Crystal of the Rose by I. Rice Pereira

Crystal of the Rose by I. Rice Pereira

Code: HH2388


W: 12cm (4.7")H: 22.8cm (9")

£680.00 Approx $935.35, €796.25, £680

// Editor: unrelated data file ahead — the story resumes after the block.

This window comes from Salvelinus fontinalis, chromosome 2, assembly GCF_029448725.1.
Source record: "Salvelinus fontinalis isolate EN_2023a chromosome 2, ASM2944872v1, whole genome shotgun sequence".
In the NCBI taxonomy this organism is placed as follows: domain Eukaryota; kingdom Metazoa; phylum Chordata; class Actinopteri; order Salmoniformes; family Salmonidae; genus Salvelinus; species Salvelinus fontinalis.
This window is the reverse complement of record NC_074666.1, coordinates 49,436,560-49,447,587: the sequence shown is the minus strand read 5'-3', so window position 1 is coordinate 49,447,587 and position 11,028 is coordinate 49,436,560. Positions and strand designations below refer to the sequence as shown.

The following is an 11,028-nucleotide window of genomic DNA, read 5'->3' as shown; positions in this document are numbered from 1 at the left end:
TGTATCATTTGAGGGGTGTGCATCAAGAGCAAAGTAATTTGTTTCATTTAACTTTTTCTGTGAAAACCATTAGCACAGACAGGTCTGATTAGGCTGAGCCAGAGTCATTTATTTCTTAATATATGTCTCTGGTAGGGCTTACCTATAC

New York: The Nordness Gallery, 1959. Although this is copy 22/99 of Pereira's hardback poetry volume, of far more significance is the original watercolour on handmade woven paper, and signed by Pereira that accompanies it. The volume of poems was issued with a limitation of 300 numbered, autographed copies. 1-99 had an original watercolour. Although copies of the first 99 can be found for sale, there are no others available with the artwork with it (Or it with the artwork)! Red marbled cloth boards with with black cloth spine and gilt titles. Covered in a protective thick clear plastic cover. Limitation signed and numbered 22 to the last page. The watercolour measures 22.75 cm X 12 cm. This is held in a black protective sleeve, and with protective tissue. This is signed to the bottom edge. Xviii, 63 [iii] pp. 260 x 130 mm (10¼ x 5 inches). Copies of the limited untitled watercolours that accompanied this volume have reached as much as €3,600 ove the last few years, with the average auction price being €1500 for the watercolour alone. Irene Rice Pereira (1902–1971) was an American abstract artist, poet and philosopher who played a major role in the development of modernism in the United States. She is known for her work in the genres of geometric abstraction, abstract expressionism and lyrical abstraction. More than any other member of the American Abstract Artists, Irene Rice Pereira took to heart the principles of the Bauhaus. Assessing its importance, she wrote in 1939 that the Bauhaus "exerted the greatest influence on our entire social order...." Pereira worked in an abstract vein throughout her life. She said abstraction offered "a wider range for experimentation and for clarifying the problems concerning pictorial presentation." Increasingly, though, she attempted to articulate her ideas in poetry and essays, the metaphysical tone of which often obscured rather than clarified her thoughts (with thanks to Smithsonian Institute).